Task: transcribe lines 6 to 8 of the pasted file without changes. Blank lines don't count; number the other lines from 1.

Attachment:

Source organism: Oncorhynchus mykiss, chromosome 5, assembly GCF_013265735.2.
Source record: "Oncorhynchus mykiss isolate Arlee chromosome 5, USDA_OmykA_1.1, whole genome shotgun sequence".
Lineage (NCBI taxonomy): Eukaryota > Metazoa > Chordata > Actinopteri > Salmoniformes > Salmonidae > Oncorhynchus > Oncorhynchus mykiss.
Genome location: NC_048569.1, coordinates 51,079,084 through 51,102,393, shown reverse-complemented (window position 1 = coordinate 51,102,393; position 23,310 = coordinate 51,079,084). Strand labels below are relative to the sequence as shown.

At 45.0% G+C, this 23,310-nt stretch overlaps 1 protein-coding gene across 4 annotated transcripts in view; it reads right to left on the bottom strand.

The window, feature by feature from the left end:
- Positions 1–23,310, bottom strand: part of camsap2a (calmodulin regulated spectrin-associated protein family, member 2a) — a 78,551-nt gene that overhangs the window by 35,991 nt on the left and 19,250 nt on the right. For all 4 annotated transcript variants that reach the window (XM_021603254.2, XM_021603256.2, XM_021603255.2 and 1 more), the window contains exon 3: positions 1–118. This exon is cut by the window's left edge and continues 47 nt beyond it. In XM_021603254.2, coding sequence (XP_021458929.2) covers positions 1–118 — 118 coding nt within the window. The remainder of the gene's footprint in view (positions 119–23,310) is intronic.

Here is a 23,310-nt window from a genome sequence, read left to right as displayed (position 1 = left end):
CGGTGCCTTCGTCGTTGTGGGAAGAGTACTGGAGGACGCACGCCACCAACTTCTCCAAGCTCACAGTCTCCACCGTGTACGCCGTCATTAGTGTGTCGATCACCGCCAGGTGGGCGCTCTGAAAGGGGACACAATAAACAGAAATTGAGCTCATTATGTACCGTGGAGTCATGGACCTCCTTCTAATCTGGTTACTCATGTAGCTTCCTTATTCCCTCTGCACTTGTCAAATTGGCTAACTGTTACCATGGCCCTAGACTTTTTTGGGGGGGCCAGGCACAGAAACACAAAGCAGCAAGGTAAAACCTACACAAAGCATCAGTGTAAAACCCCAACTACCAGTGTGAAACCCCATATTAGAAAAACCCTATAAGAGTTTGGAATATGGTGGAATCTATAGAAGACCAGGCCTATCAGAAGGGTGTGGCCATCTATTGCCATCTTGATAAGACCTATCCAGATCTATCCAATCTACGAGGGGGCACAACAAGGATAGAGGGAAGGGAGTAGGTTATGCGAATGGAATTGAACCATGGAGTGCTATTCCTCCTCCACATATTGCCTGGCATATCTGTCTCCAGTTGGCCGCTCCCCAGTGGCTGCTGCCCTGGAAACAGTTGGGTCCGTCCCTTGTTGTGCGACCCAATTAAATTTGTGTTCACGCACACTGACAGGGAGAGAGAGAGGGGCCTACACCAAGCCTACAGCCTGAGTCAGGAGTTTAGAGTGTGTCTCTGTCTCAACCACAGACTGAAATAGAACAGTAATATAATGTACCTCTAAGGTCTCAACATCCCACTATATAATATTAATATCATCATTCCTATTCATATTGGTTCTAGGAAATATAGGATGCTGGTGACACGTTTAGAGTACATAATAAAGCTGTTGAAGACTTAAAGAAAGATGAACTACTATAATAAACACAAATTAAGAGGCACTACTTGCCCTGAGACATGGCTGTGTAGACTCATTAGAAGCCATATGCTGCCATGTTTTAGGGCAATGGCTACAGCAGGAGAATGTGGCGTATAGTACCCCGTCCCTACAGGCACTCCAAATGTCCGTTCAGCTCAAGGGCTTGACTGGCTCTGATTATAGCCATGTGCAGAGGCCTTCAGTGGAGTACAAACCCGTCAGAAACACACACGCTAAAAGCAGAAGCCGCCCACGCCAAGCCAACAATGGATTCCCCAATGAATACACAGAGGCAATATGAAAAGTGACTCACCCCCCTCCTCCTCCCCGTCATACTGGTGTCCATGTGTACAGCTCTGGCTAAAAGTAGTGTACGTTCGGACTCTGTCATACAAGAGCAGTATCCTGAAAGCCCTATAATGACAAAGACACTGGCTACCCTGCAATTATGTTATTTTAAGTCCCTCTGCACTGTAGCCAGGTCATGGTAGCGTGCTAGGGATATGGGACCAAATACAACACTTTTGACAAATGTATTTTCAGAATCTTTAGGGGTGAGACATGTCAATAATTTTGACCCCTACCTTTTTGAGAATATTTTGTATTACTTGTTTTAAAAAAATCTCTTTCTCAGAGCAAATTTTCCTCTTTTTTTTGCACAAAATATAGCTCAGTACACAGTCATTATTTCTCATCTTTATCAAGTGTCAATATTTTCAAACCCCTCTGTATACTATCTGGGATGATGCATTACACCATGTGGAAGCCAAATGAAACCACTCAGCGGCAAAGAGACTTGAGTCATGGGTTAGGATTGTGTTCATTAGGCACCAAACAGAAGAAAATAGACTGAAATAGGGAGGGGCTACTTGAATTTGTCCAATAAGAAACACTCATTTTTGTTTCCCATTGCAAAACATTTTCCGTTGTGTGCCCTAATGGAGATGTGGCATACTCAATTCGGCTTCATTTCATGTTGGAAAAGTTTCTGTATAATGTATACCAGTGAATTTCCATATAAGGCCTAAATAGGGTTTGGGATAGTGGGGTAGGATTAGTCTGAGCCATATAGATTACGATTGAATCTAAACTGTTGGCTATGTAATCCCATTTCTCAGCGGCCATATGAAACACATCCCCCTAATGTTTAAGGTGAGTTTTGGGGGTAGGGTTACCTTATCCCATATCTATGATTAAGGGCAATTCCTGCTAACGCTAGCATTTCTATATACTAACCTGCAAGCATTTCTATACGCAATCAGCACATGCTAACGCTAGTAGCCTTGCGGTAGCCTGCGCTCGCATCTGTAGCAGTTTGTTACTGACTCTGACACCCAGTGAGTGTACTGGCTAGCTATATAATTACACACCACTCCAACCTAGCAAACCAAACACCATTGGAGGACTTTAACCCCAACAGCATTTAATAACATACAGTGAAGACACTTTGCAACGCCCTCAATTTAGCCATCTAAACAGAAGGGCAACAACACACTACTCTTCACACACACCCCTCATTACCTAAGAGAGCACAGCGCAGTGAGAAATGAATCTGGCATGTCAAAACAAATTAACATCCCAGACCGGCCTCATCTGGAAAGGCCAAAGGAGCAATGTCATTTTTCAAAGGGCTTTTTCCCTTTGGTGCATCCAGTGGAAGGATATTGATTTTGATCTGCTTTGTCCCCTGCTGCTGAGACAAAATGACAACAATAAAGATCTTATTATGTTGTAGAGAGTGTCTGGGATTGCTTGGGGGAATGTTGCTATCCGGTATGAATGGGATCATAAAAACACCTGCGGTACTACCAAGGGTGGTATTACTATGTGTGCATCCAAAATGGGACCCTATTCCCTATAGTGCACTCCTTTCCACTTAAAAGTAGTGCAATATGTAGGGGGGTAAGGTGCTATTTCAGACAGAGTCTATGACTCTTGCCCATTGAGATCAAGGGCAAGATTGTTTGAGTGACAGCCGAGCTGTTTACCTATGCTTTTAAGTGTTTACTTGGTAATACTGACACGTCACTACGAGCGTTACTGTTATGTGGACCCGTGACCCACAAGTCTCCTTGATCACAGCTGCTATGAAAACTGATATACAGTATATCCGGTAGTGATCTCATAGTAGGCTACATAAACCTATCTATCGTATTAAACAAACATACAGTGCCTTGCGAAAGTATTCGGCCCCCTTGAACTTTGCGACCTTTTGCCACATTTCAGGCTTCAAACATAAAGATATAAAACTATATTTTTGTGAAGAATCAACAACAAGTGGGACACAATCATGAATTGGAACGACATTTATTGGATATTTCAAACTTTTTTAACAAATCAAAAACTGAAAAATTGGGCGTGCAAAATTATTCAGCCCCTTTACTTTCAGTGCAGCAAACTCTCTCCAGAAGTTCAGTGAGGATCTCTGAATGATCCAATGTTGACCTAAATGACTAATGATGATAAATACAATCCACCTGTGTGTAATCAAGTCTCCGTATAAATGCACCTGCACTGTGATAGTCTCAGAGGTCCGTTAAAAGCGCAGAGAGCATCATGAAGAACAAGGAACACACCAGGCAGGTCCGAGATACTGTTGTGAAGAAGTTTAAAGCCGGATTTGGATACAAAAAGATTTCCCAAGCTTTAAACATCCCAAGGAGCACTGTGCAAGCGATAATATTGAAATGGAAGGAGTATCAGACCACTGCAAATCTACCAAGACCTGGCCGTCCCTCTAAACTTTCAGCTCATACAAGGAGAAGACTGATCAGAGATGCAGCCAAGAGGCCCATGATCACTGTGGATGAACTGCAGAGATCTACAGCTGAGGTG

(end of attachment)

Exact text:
The window, feature by feature from the left end:
- Positions 1–23,310, bottom strand: part of camsap2a (calmodulin regulated spectrin-associated protein family, member 2a) — a 78,551-nt gene that overhangs the window by 35,991 nt on the left and 19,250 nt on the right. For all 4 annotated transcript variants that reach the window (XM_021603254.2, XM_021603256.2, XM_021603255.2 and 1 more), the window contains exon 3: positions 1–118. This exon is cut by the window's left edge and continues 47 nt beyond it. In XM_021603254.2, coding sequence (XP_021458929.2) covers positions 1–118 — 118 coding nt within the window. The remainder of the gene's footprint in view (positions 119–23,310) is intronic.

Here is a 23,310-nt window from a genome sequence, read left to right as displayed (position 1 = left end):